July 28, 2017, by Charlotte Anscombe
The first female Doctor: only the first step
Dr Leora Hadas from the department of Culture, Film and Media gives us her views on the latest Dr Who casting.
“The last few years have been remarkable for women in popular media – perhaps even triumphant. Amidst ongoing and intense debates about representation, Mad Max: Fury Road had combined a powerful heroine with frank discussion of sexual violence and toxic masculinity; Patty Jenkins’ Wonder Woman smashed box office records; and the upcoming Star Trek: Discovery cast two women of colour as its leads. Jodie Whittaker’s casting in Doctor Who as the first woman to play the show’s eponymous lead seems to be riding a massive wave of cultural change, and is rightly celebrated as a milestone.
“Whittaker’s casting makes an especially remarkable transition considering the type of character represented by the Doctor: the quirky, otherworldly genius, who suffers from lacking social and domestic skills. The BBC’s own Sherlock is a poster child, but the type has been developed to unfortunate perfection by an endless parade of U.S. procedurals taking cues from Holmes, from Dr. House to the Elementary version. Often, these heroes are also attached to a female co-lead who acts as a stabilizing, humanizing influence. The resulting dynamic, while sometimes charming on screen, reflects an exasperating and exhausting reality in which women are the primary providers of both domestic and emotional labour.
“It is not yet obvious that Whittaker’s Doctor would be able to challenge it: much would depend on her companion and their relationship. The tale of a brilliant and vivacious woman who serves only as a device to transform a man’s dull life is just as tired by now. Yet new showrunner Chris Chinball need only do the most basic of pop cultural homework to make the thirteenth Doctor an important first step.
I say first step because, however revolutionary the casting of this Doctor has been, the true test for this moment of change would be in the casting of the next.
“Among other types of malcontent, the casting of Whittaker has been called pandering. Supposedly, the BBC had succumbed to pressure from a vocal minority, and had elected to please them at the expense of both their wider audience and the show’s authentic vision. Neither is likely: the casting has seen widely positive response, and the idea that a show on the scale of Doctor Who has anything like an authentic vision divorced from audience wishes is at best dubious. Yet we should be wary of the possibility that Whittaker’s casting will represent, perhaps not an outright stunt, but an “event” that is outside the status quo.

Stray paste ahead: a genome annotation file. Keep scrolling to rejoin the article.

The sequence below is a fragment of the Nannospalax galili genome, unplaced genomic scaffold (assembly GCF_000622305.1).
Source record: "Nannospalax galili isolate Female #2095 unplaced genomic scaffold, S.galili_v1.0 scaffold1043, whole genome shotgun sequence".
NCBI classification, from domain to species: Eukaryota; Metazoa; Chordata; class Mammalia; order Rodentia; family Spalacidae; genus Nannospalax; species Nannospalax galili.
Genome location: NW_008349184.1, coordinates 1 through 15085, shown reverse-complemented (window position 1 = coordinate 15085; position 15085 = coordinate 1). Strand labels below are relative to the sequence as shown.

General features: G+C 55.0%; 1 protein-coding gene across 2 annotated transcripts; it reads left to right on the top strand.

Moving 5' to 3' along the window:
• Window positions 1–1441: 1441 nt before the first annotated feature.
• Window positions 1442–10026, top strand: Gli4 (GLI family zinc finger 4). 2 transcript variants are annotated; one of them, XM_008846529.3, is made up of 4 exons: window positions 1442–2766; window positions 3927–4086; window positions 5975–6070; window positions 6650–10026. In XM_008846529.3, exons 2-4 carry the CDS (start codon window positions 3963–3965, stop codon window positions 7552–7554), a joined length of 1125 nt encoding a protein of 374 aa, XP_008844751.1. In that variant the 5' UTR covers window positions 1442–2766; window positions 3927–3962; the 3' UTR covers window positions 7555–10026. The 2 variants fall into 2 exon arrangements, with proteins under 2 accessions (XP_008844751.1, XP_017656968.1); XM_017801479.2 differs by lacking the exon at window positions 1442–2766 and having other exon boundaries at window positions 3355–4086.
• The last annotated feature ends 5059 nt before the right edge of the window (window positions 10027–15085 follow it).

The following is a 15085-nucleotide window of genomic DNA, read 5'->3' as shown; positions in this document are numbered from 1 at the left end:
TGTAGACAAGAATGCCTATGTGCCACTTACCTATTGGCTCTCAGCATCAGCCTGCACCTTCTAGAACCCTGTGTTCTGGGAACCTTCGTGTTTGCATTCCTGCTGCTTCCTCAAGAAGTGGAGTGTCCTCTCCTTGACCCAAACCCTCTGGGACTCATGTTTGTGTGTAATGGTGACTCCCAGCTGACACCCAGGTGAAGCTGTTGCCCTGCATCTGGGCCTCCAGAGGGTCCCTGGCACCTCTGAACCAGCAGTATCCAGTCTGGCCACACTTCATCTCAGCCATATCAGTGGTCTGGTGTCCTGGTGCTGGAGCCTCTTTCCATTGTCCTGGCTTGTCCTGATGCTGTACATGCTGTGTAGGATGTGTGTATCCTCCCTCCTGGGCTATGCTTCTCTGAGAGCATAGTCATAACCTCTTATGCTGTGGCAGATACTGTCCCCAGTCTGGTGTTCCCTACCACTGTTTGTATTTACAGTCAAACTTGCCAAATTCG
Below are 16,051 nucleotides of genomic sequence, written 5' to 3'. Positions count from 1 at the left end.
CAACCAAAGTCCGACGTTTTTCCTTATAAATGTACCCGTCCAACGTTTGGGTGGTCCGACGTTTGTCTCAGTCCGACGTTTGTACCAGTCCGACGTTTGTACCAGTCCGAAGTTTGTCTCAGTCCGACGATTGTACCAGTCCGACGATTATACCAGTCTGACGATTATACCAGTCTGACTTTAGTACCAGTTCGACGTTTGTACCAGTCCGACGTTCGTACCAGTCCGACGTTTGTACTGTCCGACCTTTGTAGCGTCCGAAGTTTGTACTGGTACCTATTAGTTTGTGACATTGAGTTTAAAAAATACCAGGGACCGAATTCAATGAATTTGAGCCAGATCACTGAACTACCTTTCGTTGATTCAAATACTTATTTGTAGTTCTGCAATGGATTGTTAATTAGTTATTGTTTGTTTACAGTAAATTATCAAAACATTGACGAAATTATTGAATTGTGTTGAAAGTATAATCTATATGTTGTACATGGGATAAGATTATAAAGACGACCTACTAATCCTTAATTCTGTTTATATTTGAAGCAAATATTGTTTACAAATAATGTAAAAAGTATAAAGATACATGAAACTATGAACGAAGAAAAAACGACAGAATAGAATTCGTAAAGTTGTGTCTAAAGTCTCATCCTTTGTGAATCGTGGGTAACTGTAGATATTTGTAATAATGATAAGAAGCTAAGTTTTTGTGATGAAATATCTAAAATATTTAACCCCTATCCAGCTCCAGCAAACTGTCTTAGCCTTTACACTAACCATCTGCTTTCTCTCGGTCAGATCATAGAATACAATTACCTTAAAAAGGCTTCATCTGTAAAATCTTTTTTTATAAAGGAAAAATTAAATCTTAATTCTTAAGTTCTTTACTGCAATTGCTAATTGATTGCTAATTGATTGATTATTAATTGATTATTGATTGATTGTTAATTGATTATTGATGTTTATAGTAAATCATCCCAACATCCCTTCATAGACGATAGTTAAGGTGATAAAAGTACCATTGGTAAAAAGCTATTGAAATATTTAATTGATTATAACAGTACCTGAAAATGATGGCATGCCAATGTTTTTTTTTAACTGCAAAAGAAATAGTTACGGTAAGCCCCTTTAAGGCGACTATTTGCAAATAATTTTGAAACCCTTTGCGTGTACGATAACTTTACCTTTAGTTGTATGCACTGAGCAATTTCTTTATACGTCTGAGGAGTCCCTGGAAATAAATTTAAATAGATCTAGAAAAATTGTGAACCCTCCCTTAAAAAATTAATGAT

“The BBC are surely not unaware that the current cultural mood is, to borrow the Doctor’s own phrasing, “all girl”. Yet as social scientists such as Antonio Gramsci and Raymond Williams have long observed, the cultural mainstream is a matter of negotiation. Ideas that start out as subversive – such as a female Doctor – are often incorporated into consensus in a form that can give the appearance of issues solved while preserving power structures. Famously, between 2008-2014 Doctor Who had no female writers on staff. The current count? One.
“This should concern us even more since in many ways, casting one female Doctor would be worse than casting none at all. One woman representing her gender in an otherwise uniform group of men is such a well-entrenched pattern in popular media, it even has a name: the Smurfette Principle. We will not gain much from a Doctor whose defining characteristic is “the female one”: “female” is not a personality.
“Popular media has long taught us that a single woman among a line-up of men bears the burden of representing her entire gender, creating “women” as a monolith with a single set of characteristics, not unlike the alien races of science fiction that can be described wholesale with a couple of adjectives (Daleks: genocidal, shouty). Male Doctors have come in a reasonable variety of flavours, giving us a range of models for “man”: men young and old, in shapes and sizes (though unfortunately, not yet colours), as broody as Eccleston’s take or as goofy as Tenant’s. “The female one” cannot become the equivalent of “the broody one”. The show’s creative team have so far done well to assert the Doctor’s essential genderlessness; they would do well to remember these assertions however long down to line. Unless action joins speech in showing that the role of the Doctor is indeed permanently open to gender-neutral casting, this tremendous step forward could end up being a disheartening step back.”
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